Denying the Stereotypes: An Inside Look at the College Swimming Grind

Allie Szekely; Photo Courtesy: Peter H. Bick allie-szekely-

By Ashleigh Scott, Swimming World College Intern.

Close your eyes and imagine a world free of stereotypes and assumptions. Marginalization and snarky, ignorant comments are virtually non-existent. Having trouble picturing this world? You’re not alone. Trying to imagine a stereotype- and assumption-free society on a global scale is a rather complex task, so let’s narrow the scope.

Now, imagine this type of environment on a smaller, more immediate scale: collegiate athletics. Phrases such as, “They go to school for free!” or, “All they care about is their sport and that’s it,” come to mind. “They don’t have to worry about their academics, they’ve got their sport to keep them here.”


Photo Courtesy: Teresa Kilday

Does any of this ring a bell?

If your answer is yes, then you have come to the right place. Soon enough, the new school year will be upon us. Returning athletes or incoming freshmen college swimmers will walk on to campus ready to tackle another year. However, it may seem challenging at times to quiet the noise that comes along with the title of being a college athlete.

The Assumptions

College students create the atmosphere of their school. Each campus has a unique student body with its own traditions and personalities, setting it apart from any other school. However, one aspect that remains true to most schools with athletic programs is the predominating assumptions about the athletes’ values. People who only see the surface of what college athletes do tend to be blind to the “behind the scenes” components that are just as important as what goes on for the public to see.

Those who look from the outside in tend to only see things through the lens that athletes get it all: free gear, excused absences and extensions on assignments. However, these people often do not see the darker side to athletics: the daily grind of trying to stay afloat amidst all of the responsibilities and commitments that come with being an athlete.

What It’s Really Like


Photo Courtesy: Pexels

A college swimmer’s day typically starts anywhere from 5 to 7 a.m and looks like this: morning practice, lift, class, a second practice, then homework. This type of day may shift depending on practice times, but usually a college swimmer’s day is jam-packed. Hard work happens both in the pool and in the classroom. Craving athletic and academic success are two fundamental ideals that fuel a college athlete.

However, comments from other students such as, “Don’t worry about your grades,” or, “You swim, you’ll be fine,” can frustrate a college athlete. The general assumptions being made about the “worry-free” life of a college athlete sting.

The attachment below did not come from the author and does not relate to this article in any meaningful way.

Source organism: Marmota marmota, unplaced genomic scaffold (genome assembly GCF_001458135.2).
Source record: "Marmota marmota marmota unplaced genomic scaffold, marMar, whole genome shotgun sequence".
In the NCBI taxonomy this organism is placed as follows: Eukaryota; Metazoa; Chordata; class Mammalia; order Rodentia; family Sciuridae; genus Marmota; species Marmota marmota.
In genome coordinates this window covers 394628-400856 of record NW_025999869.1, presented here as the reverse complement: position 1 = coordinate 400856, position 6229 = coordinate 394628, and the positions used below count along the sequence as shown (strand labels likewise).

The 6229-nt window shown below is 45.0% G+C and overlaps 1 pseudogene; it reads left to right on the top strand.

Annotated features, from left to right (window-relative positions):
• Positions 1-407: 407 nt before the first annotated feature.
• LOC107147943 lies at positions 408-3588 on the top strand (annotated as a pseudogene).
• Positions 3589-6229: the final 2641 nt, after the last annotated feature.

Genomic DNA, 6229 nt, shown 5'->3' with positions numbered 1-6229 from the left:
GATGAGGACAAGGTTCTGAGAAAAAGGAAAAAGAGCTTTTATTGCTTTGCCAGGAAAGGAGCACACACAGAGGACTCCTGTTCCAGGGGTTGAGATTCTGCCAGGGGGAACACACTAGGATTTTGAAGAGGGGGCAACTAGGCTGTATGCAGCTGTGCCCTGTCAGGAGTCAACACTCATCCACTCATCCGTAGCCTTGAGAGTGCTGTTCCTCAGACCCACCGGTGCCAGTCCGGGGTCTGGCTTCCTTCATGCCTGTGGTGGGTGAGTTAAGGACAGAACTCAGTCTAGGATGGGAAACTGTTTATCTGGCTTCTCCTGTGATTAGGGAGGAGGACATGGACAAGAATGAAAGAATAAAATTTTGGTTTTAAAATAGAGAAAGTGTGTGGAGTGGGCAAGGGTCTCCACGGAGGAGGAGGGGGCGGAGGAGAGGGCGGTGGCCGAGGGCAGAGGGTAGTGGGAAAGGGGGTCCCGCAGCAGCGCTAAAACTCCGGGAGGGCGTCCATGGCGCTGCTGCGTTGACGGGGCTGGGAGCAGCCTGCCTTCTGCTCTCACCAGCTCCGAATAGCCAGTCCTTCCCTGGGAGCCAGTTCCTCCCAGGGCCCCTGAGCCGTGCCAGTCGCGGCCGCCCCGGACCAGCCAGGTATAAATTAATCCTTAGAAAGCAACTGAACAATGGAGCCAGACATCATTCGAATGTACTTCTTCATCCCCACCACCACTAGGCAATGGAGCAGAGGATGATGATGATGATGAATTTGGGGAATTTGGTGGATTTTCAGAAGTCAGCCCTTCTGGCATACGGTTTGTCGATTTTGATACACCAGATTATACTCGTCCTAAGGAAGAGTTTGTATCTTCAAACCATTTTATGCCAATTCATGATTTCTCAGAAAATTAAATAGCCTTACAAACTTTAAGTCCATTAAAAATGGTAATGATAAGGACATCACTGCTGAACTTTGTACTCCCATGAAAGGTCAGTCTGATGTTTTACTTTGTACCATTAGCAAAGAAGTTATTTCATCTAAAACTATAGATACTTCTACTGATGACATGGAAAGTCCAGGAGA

Of course, there are multiple sides to any discussion. In this case, the other side to the academic issue is the actual athlete’s perspective and experience. To better understand this position, let’s take a look at what some swimmers have to say.

What They Have to Say

Laney Thomas, incoming sophomore at Boston College, shared her view on this issue: “There’s an assumption that a lot of things are handed to us, especially academically. While we are given access to free tutoring and have study hours, that doesn’t make our work any easier, especially with the added time constraints of practice and doing our work around that.”

Alex Theocharidis, an alum of Texas A&M, says, “A stereotype for student-athletes is that they made it to college just because they were recruited to join a college team. This is not true, because I had teammates who graduated with honors degrees and had a very successful career as athletes.” This shows the ability to do both: have a successful athletic career while also having a fulfilling academic career. It doesn’t have to be one or the other. You can have the two!

Silencing the Noise


Photo Courtesy: Rob Schumacher-USA TODAY Sports

Nowadays, the word “grind” is often used to describe a repetitive, demanding lifestyle. Coaches often say, “Embrace the grind.” What they mean is that when athletes set their mind on completing each practice, repetition and task with persistence and dedication, it will ultimately lead to satisfying results. The life of a student-athlete is, in fact, a grind. Despite what anyone says or how anyone chooses to discredit this lifestyle, it only ever will be totally understood by those who actually live it. Silencing the noise is important to stay focused and positive. Staying true to your own reasons as to why you have chosen to take on two full-time jobs in college is crucial.

Now, close your eyes again and tell yourself that no one and nothing will get in the way of you being the best student and athlete you can be. College is the time to truly step into your potential and allow people to see what you’re capable of.

Open your eyes. Is it quieter yet?

-All commentaries are the opinion of the author and do not necessarily reflect the views of Swimming World Magazine nor its staff.

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3 years ago

Sebastian O’Leary